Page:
Disproportionate Distribution of Population

Himalaya Times
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The final findings of Nepal's 2078 national census have been published. In its most recent report, the Central Department of Statistics included an analysis of census data obtained in 2078.  The census process which began in 1968 under Chandra Shumsher's tenure is still ongoing. The census, which is held every ten years, has been held 12 times in Nepal thus far. Every time the public is questioned, a new reference is added.

A census is more than just a census. Various demographic details, such as religion, caste, language, profession, occupation, and employment, are also analyzed.  There was no such thing as politics in caste, language, or religion until the quest for new themes of politics or movement began. Politics is at its pinnacle right now. As a result, even if a person of a specific caste speaks Nepali as his mother tongue, he mentions ethnic language as his mother tongue in the census.

On the other hand, those of the Hindu religion are under pressure to state that they practice a religion other than Hinduism. As a result, the census data may not be completely accurate, but it is the census performed by the government through its official agency. As a result, it cannot be labeled a fake number. With the exception of caste, language, and religion, there is no ambiguity in demographic statistics, geography, per capita income, and so on. Madhes constitutes 17% of Nepal's total land area. Before two decades ago, 46 percent of the people lived there, but today about 54 percent do, and the fact that there are a lot of people in Kathmandu Valley has contributed to its popularity.

It depicts the magnitude of migration. In locations like the Himalayas and steep terrain with fewer amenities, the population is progressively declining. Those who can afford it prefer to live in the capital or other metropolitan regions with facilities, while those who cannot afford it prefer to live in Terai. As a result, agricultural regions are being turned into residential zones in a variety of locations. Just the trees in the Himalayas and mountainous areas are vacant, but the villages there are also uninhabited, and agriculture has been abandoned. Everyone is seeing and feeling the same thing. The government-conducted census has officially confirmed this.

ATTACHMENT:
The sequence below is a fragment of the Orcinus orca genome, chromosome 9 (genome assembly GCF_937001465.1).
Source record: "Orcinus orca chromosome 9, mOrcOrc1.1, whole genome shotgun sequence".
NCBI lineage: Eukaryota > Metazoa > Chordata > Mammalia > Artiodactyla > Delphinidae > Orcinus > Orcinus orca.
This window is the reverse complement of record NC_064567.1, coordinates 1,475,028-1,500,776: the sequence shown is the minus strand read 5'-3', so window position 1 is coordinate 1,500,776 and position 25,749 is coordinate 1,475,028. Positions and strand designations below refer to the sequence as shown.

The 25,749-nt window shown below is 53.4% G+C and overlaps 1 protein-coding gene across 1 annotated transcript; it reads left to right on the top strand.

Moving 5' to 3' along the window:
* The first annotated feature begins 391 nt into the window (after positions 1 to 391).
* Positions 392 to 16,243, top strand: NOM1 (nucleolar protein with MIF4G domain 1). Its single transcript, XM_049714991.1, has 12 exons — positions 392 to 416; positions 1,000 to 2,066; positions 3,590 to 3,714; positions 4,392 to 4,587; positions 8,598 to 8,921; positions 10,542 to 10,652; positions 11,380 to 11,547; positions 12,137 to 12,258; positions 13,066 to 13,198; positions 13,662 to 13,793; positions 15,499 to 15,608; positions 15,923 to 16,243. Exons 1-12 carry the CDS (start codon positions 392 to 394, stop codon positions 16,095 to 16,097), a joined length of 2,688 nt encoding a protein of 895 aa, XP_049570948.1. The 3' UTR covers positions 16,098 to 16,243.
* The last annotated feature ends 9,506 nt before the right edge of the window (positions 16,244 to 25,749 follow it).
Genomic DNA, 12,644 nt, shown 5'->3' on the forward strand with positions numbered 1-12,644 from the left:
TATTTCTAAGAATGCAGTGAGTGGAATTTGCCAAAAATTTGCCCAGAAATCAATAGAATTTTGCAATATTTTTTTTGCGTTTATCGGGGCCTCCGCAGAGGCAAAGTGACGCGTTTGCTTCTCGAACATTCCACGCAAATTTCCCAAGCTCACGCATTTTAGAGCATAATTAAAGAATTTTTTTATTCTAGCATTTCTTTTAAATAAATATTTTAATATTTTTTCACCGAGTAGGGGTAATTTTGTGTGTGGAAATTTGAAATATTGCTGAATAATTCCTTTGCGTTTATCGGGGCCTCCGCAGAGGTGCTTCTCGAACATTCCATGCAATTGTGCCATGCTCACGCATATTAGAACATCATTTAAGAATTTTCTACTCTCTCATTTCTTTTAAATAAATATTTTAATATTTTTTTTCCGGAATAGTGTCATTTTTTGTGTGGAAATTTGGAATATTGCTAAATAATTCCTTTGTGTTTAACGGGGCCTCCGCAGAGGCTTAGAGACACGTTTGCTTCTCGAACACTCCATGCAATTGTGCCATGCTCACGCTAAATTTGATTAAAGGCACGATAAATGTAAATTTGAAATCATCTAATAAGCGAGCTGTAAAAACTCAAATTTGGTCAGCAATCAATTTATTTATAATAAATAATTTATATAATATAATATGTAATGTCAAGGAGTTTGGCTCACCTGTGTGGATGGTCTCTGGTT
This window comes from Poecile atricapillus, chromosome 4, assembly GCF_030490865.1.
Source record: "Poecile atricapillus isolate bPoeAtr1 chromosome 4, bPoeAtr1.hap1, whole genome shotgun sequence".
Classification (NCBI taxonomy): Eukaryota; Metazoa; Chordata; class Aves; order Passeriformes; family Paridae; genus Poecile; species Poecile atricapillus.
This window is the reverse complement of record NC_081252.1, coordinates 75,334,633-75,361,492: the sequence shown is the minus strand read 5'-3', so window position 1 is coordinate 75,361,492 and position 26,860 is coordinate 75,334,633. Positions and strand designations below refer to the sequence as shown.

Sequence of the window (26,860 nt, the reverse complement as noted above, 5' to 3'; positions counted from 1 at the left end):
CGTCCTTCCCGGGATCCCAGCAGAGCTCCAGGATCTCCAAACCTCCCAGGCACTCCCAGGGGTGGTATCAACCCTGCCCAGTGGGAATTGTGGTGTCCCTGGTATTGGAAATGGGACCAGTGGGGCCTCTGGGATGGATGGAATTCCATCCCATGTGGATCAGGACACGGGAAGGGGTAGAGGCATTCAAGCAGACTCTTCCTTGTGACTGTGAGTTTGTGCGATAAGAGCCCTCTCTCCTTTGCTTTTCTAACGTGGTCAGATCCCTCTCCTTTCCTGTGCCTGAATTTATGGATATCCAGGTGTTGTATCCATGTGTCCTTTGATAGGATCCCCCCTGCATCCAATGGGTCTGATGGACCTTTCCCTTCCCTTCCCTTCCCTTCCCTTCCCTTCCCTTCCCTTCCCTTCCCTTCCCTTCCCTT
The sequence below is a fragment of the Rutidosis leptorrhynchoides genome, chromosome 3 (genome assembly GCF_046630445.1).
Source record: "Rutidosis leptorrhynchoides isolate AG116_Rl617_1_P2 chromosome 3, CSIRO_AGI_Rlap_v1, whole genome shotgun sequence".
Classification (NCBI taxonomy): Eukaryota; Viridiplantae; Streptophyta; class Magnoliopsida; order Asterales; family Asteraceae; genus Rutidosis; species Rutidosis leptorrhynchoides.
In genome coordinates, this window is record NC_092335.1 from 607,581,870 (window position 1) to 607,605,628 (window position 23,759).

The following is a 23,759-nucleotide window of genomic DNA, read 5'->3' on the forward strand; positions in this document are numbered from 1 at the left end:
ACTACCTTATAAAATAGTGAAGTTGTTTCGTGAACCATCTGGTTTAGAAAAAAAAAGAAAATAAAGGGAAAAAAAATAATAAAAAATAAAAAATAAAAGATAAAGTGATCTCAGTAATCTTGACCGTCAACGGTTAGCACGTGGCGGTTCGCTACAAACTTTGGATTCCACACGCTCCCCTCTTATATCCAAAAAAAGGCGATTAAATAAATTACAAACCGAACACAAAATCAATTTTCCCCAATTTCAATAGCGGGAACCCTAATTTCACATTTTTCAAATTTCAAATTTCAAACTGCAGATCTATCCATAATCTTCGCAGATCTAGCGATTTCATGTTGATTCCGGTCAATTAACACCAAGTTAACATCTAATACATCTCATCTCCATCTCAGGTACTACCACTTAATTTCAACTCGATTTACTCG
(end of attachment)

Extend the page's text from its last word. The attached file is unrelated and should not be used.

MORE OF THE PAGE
Similarly, in this year's census, individuals were asked if they own mobile phones, televisions, or refrigerators. They were also questioned about the Internet. This time, the government included such questions to learn if residents' access to modern amenities in the context has been established and what proportion of citizens have been able to use such facilities. This yields the proportion of the population that has migrated overseas. A considerable portion of the country's workforce has left for international jobs. This is not a nice reference. According to the most recent census, the country has no disproportionate population. This has resulted in the dilemma of settlement desolation on the one hand and excessive population density on the other.

This is because employment cannot be produced and developed in proportion. The population growth rate is stable. It can be viewed positively in certain ways; however, other nations are taking several initiatives to raise their populations owing to concerns that the population will stay low tomorrow. It is best to follow the advice of an expert. The government must develop and execute necessary measures to ensure a proportionate demographic dispersion across the country. Otherwise, in the future, people's lives would get more difficult owing to pollution and a shortage of water in metropolitan areas, while human settlements in rural villages will become thinner and the number of wild animals will increase. As a result, it is vital to consider it immediately.

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